By Chipo Masara And Simba Sithole
MVURWI, once a thriving commercial farming settlement, is now a ghost town.
An army of youths moving purposelessly is the most striking feature as one enters the town, 99 km from Harare off the Mazowe highway.
The young men, most of who look much older than their ages due to alcohol and drug abuse, signal the decay of what used to be one of Zimbabwe’s most important commercial centres.
What was less than two decades ago a thriving farming township that was surrounded by highly productive farms before the implementation of the controversial land reform programme, is now a far cry from its former self.
Ironically, Mvurwi — which was in 2011 “upgraded” to town status — was in a much better state when it was simply a township.
When the government granted the area municipality status, there was hope that the move would be an antidote for economic growth.
However, six years down the line, the general sentiment is that Guruve — a growth point located 50km north of Mvurwi — should have been given the town status instead because it has better economic activity.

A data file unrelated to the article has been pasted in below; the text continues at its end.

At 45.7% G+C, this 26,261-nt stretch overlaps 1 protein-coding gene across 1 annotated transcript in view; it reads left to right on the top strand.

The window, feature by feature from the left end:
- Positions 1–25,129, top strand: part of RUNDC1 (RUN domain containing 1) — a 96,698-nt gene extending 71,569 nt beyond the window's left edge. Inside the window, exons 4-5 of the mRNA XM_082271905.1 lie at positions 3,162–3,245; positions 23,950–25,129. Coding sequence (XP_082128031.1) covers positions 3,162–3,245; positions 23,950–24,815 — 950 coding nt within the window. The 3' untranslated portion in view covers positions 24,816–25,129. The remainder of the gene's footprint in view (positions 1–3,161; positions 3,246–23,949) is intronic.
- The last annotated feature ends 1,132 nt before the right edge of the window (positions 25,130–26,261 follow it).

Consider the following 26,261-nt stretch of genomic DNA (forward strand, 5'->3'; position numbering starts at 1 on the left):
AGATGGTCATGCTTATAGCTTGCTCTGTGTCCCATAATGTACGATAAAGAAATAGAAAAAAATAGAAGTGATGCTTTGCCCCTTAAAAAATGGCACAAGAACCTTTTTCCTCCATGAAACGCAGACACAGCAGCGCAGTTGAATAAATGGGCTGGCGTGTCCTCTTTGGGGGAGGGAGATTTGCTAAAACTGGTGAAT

This is, however, not to say nothing good has been happening in Mvurwi. The small town has on numerous occasions been praised for its neatness.
Unlike areas such as the country’s own capital city, Harare, where uncollected refuse and all manner of filth is the order of the day, Mvurwi Town Council ensures that refuse is collected and that people know where to discard of their litter.
Maybe owing to its small size, the area is easier to monitor and maintain.
The Standard Association of Zimbabwe and Unicef-approved tap water in the area would also be the envy of Harare residents who now resort to buying bottled water.